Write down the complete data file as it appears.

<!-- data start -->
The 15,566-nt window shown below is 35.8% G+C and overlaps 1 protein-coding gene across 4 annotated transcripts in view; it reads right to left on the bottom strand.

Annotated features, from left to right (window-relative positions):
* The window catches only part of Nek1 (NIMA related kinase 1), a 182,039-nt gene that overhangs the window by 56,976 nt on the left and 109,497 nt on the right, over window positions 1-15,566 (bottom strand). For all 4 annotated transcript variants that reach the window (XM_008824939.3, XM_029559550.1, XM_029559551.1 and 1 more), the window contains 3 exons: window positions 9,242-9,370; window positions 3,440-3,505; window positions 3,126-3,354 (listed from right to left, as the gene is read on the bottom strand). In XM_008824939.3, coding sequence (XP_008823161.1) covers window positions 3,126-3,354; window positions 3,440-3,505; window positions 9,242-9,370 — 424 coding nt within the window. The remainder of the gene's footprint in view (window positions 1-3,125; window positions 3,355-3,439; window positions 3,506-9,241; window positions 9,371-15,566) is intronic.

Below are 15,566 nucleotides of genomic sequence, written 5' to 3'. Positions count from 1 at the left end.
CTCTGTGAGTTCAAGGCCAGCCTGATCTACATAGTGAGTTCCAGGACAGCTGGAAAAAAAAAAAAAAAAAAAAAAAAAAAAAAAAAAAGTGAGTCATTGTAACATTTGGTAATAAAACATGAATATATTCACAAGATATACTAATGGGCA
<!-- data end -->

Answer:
The 15,566-nt window shown below is 35.8% G+C and overlaps 1 protein-coding gene across 4 annotated transcripts in view; it reads right to left on the bottom strand.

Annotated features, from left to right (window-relative positions):
* The window catches only part of Nek1 (NIMA related kinase 1), a 182,039-nt gene that overhangs the window by 56,976 nt on the left and 109,497 nt on the right, over window positions 1-15,566 (bottom strand). For all 4 annotated transcript variants that reach the window (XM_008824939.3, XM_029559550.1, XM_029559551.1 and 1 more), the window contains 3 exons: window positions 9,242-9,370; window positions 3,440-3,505; window positions 3,126-3,354 (listed from right to left, as the gene is read on the bottom strand). In XM_008824939.3, coding sequence (XP_008823161.1) covers window positions 3,126-3,354; window positions 3,440-3,505; window positions 9,242-9,370 — 424 coding nt within the window. The remainder of the gene's footprint in view (window positions 1-3,125; window positions 3,355-3,439; window positions 3,506-9,241; window positions 9,371-15,566) is intronic.

Below are 15,566 nucleotides of genomic sequence, written 5' to 3'. Positions count from 1 at the left end.
CTCTGTGAGTTCAAGGCCAGCCTGATCTACATAGTGAGTTCCAGGACAGCTGGAAAAAAAAAAAAAAAAAAAAAAAAAAAAAAAAAAAGTGAGTCATTGTAACATTTGGTAATAAAACATGAATATATTCACAAGATATACTAATGGGCA